I was back and forth with my feelings as I read this book. It's emotional and difficult to read because you know she's suffering but you still can't get behind everything she does because some of it seems so selfish. I won't tell much more because I don't want to give any of the storyline away. I'll just say that it was beautifully written. Ms. Brae definitely is a gifted author.
Thank you to NetGalley for this ARC in exchange for an honest review.
If I had to describe Christine Brae’s writing in one word, it would have to be magnificent. The flawless second-person singular narrative in past tense is a powerful one, taking the reader on a crushing journey from the protagonist’s perspective. In my opinion, using this inner thoughts method was brave as it could easily have isolated the other characters. This was by no means the case. And then came another delightful surprise. Plentiful dialogue between her heroine and the other characters was executed in such a way that I couldn’t pull myself away. The true-to-life plot is remarkably good, and it’s clear to see from this book and others from Brae that’s she’s a well-travelled woman. Her description of places and happenings gave me a certain déjà vu feeling, bringing out all the smiles, sometimes tears. And not only did the fish and chips scenario make me chuckle, but the mentioning of Spanish cities and wording was delightfully spot on.
I found it a tad difficult connecting with Carin Frost straightaway. If she hadn’t been so indecisive and got to grips with her issues earlier which was what I wanted, maybe I would have thought differently. Ahh, but later I realized how unfair my opinion of her was. The author clearly wanted me to suffer. Because I did…and a lot. With so much to lose, what’s there to gain by upsetting life’s balance when it appears that you have everything? Granted, she works long hours, is away from home more often than not and responsible for the running of a multinational business. A loving family, a husband who’s attentive and an adorable son wise beyond his years, yet with her admission, even when her selfishness was manifested, it became a welcome reprieve.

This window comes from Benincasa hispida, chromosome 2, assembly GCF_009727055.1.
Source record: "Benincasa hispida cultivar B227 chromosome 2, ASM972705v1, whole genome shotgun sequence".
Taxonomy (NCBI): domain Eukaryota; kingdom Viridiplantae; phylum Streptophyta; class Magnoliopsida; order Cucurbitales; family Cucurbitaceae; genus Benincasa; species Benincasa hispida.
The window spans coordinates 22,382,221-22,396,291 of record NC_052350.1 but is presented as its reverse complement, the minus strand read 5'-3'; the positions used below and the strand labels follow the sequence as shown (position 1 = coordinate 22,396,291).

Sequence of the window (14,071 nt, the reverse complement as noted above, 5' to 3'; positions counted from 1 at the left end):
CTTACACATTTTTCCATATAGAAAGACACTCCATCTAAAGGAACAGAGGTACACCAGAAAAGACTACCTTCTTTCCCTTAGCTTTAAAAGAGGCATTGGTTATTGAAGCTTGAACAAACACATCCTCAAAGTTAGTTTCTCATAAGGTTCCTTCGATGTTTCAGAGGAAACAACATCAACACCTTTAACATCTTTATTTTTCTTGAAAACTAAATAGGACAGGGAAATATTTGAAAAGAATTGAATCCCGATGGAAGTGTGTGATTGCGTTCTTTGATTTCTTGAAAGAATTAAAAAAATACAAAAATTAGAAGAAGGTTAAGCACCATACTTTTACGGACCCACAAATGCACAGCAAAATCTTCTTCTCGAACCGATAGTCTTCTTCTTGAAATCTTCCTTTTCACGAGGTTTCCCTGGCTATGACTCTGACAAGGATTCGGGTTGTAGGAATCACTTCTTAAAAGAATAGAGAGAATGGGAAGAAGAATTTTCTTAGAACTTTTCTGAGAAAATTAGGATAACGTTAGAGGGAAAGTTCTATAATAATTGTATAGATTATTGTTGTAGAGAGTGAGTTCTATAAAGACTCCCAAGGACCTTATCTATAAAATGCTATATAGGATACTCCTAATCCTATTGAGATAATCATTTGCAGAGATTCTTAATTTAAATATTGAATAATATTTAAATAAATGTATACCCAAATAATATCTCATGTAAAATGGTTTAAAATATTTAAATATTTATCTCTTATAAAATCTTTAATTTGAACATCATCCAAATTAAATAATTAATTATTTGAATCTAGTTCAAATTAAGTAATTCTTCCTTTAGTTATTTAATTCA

‘When you open up to even your closest allies, they always turn your deepest darkest secrets against you.’
Carin’s personal conflicts became mine and despite those around her having a very good idea she’s in pain, they don’t know to what extent. Unless she opens her heart to those who care for her, neither she nor they can move on. I’m sure many of us have had at one point or another experienced distress similar to hers. Illness, vulnerability in relationships, losing someone dear, these factors and more affect us deeply and we’re at a loss. Although her guilt is excruciatingly heartbreaking to read, I never ever blamed Carin for her actions. Intent on finding the peace of mind she desperately needs, I thought she would eventually find it. I’m leaving this question open for you. Will she?
‘I should be grateful, my life is so good. I have nothing to complain about. They’ve been trying to get me back, but I’m so far gone. I’m so far gone!’
Matias Torres is a successful Spanish businessman, drop-dead gorgeous, well-mannered and outwardly calms troubled waters. Inwardly, he also has problems of his own but of a different kind. Carin and Matias’ magnetic attraction for each other leaps off the pages. She tries to ward him off…well, as much as is possible and goes out of her way not to be around him. Still, all is not what it seems.
“When he’s around, I live a few brief moments. And then I die again.”
Here’s one totally smitten guy who’s respectful of her wishes. In one scene which left me aghast, he convinces her to take a running jump into the unknown. If Carin’s state of mind worried me, Matias’ worried me more. Why, when he has such a promising future, did he go to such extremes? Easy to answer, love. But in all its fragility and with so much at stake, trying his hardest to help Carin feel at ease with herself might not be enough.